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West Virginia Tax Relief Plan: Details & Analysis


West Virginia’s long road to tax relief was beginning to feel older than the trees, but after many years of efforts, the state’s lawmakers are finally taking home a win.

Under an agreement reached over the weekend and pending final action in the House, lawmakers and Gov. Jim Justice (R) reached a deal that will reduce individual income taxes, rebate the car tax, and provide property tax relief for business machinery, equipment, and inventory. Each side gave up something, but the result is a more competitive tax code for the Mountain State.

House Bill 2526, as amended, implements an across-the-board income tax rate cut of about 21.2 percent, reducing the top rate from 6.5 to 5.12 percent, while the lowest rate declines from 3.0 to 2.36 percent. Further rate reductions will proceed automatically subject to revenue availability, based on a set of triggers added to the legislation.

Meanwhile, although legislators lack the constitutional authority to repeal local taxes on tangible personal property, they are reducing these taxes’ bite by offering a fully refundable income tax credit for car tax liability, and a 50 percent credit against businesses’ property taxes on machinery, equipment, and inventory. This approach isn’t perfect, but it does reduce the tax burden on in-state capital investment. The deal also includes a full credit against property tax liability for disabled veterans.

The first-year changes would improve West Virginia’s ranking on the State Business Tax Climate Index by an estimated three places (absent policy changes by other states), with potential for further improvement in future years. More importantly, it brings the state’s income tax rates closer to the national median and reduces the burden of the state’s taxes on capital investment, making West Virginia a more attractive state in which to live and work.

West Virginia policymakers have tried to move the needle on tax reform for years. Most of these efforts—especially where tangible personal property (TPP) taxes are concerned—have stalled.

In 1999, the Commission on Fair Taxation proposed eliminating TPP taxes and the business franchise tax, identifying both as barriers to the state’s economic growth. In 2006, the Tax Modernization Project made an identical recommendation. In the mid-to-late 2010s, the House held a number of hearings exploring TPP relief. In 2018, Gov. Jim Justice backed a constitutional amendment on the issue, introduced by the leaders of each chamber. Last year, legislative leaders pushed a similar constitutional amendment, which failed at the polls as Gov. Justice barnstormed in opposition.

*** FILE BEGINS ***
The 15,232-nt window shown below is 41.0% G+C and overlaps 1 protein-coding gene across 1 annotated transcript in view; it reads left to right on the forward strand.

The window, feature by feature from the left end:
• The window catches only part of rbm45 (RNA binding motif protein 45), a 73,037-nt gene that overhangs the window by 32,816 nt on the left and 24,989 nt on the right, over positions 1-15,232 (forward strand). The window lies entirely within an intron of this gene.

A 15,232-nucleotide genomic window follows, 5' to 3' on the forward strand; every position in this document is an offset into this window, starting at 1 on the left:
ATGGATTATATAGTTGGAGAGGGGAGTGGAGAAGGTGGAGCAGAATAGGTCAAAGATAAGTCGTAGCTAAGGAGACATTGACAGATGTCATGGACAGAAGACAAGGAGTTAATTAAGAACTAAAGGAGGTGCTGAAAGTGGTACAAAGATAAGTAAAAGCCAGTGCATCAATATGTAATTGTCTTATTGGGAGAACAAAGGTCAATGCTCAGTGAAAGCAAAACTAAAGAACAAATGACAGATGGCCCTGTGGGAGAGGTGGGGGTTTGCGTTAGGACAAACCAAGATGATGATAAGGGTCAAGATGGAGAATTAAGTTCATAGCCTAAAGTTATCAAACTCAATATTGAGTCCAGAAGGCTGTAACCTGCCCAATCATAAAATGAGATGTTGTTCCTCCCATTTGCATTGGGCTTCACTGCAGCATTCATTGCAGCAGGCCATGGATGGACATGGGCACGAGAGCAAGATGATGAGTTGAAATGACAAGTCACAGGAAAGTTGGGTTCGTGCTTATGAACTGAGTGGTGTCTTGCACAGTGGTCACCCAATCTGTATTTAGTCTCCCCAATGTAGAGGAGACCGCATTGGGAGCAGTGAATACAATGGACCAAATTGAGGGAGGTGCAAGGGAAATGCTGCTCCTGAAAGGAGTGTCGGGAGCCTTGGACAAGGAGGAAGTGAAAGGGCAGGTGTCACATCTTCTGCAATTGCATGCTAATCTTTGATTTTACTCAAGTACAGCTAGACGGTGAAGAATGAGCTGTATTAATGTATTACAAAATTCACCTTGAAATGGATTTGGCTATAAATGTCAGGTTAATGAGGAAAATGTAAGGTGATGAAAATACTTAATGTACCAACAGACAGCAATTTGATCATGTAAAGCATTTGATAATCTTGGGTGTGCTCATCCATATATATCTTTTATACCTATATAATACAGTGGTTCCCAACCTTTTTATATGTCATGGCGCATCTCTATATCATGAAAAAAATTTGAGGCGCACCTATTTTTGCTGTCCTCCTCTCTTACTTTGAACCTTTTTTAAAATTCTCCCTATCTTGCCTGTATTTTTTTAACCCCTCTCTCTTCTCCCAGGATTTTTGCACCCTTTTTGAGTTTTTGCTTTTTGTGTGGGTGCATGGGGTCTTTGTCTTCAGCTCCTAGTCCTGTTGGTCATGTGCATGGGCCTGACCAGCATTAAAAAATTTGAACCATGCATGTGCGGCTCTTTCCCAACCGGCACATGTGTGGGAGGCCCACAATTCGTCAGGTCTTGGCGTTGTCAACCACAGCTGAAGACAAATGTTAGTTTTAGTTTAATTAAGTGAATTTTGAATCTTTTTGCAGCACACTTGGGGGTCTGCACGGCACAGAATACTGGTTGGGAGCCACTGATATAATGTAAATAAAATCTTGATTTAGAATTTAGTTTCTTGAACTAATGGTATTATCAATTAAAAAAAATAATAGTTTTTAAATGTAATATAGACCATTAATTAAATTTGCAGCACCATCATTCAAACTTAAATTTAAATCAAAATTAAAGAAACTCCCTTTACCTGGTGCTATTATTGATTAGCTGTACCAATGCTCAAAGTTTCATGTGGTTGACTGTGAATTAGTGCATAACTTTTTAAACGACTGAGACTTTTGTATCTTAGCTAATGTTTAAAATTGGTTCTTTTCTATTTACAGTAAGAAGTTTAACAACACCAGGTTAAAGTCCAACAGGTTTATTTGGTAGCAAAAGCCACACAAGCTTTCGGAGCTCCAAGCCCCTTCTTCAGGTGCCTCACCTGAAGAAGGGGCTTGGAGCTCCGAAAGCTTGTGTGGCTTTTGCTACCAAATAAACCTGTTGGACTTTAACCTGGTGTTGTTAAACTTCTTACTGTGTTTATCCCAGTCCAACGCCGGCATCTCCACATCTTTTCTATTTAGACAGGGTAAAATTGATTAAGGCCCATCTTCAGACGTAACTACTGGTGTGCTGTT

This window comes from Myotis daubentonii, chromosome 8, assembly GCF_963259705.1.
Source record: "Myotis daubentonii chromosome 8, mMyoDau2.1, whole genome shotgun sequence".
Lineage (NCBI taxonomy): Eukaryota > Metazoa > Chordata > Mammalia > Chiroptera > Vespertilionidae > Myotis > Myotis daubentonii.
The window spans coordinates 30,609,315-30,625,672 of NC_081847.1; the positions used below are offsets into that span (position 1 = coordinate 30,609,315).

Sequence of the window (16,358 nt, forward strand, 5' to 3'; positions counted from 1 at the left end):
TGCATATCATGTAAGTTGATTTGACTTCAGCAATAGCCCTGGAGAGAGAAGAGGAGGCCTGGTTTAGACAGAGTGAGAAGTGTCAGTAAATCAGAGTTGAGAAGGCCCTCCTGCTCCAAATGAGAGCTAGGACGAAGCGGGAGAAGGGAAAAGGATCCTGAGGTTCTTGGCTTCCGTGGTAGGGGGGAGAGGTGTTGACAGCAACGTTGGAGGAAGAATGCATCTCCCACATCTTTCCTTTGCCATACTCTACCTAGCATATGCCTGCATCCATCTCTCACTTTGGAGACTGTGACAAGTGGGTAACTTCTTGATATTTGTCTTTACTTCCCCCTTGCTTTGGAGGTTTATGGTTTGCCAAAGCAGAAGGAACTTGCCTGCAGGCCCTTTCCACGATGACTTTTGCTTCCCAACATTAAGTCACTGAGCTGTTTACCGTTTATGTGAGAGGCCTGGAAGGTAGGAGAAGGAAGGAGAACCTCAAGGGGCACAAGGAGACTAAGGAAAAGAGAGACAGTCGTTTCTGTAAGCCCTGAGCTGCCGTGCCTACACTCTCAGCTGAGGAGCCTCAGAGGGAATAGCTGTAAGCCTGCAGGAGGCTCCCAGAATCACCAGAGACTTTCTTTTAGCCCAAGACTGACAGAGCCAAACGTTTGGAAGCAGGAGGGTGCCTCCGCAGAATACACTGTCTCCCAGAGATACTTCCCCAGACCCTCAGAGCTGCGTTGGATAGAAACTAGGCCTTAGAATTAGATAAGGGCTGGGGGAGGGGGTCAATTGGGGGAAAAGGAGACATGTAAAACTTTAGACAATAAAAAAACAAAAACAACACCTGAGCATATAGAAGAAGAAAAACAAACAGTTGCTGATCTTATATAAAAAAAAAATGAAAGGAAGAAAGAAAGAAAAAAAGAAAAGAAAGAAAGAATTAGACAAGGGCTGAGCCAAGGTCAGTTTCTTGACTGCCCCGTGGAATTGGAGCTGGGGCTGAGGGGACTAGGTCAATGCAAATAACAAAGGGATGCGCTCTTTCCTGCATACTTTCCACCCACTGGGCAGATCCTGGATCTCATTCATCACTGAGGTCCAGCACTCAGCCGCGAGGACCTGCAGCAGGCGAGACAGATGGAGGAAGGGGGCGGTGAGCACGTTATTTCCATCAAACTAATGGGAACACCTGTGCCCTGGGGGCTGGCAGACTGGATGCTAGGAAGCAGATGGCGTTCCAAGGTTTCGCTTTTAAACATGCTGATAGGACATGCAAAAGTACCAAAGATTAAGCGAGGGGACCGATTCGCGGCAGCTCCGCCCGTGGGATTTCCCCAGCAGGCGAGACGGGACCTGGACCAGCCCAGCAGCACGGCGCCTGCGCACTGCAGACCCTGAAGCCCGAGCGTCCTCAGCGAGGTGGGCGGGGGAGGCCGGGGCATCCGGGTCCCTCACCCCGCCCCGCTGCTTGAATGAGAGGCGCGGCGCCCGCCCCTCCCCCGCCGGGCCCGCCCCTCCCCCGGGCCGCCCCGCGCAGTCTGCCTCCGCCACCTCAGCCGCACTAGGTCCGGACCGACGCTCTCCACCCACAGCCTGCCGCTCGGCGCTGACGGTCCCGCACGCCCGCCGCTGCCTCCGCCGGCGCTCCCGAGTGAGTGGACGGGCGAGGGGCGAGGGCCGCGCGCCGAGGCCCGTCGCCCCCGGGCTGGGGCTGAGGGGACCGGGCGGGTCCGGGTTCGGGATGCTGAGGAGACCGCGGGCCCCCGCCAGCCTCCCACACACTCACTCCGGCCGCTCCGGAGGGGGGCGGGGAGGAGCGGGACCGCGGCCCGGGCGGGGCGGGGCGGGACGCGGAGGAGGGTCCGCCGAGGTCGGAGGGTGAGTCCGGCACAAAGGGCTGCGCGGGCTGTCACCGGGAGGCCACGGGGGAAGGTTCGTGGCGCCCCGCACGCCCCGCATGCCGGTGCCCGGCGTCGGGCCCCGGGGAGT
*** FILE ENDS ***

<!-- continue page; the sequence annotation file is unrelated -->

Meanwhile, Gov. Justice’s prior efforts to repeal the income tax—at least for non-business owners—met with strong resistance, and when the Governor and the House proposed a 50 percent reduction in rates this year, the Senate balked at the size of the cuts, concerned about their sustainability, while the House objected to the Senate’s focus on tangible property tax relief after the failure of a constitutional amendment last year.

This year, the House passed its tax cut plan on a bipartisan 95-2 vote, then the Senate passed a competing plan on a unanimous 33-0 vote. Each chamber had near-unanimity internally, but they were at loggerheads with each other until a compromise was brokered this weekend.

Yes, it was a long road, with many twists and turns. But policymakers have finally arrived at a worthy destination.

West Virginia’s current top income tax rate is tied for the 14th-highest in the country. When the state last cut its top income tax rate to 6.5 percent, the median top rate was 8 percent. Today it is 5 percent—and declining. Bringing the top rate to 5.12 percent, and putting it on the path to future reductions, puts West Virginia back in line with its peers, with the opportunity for greater rate competitiveness in the future.

West Virginia becomes the 22nd state to cut individual income tax rates since 2021, the 29th state to cut the rate of some tax (12 states have cut corporate income taxes and two cut sales tax rates, among other changes), and the 45th state to offer some meaningful amount of tax relief since then.

In a day and age when businesses and individuals alike are increasingly mobile, West Virginians can be relieved that their state is getting off the sideline and into the action.



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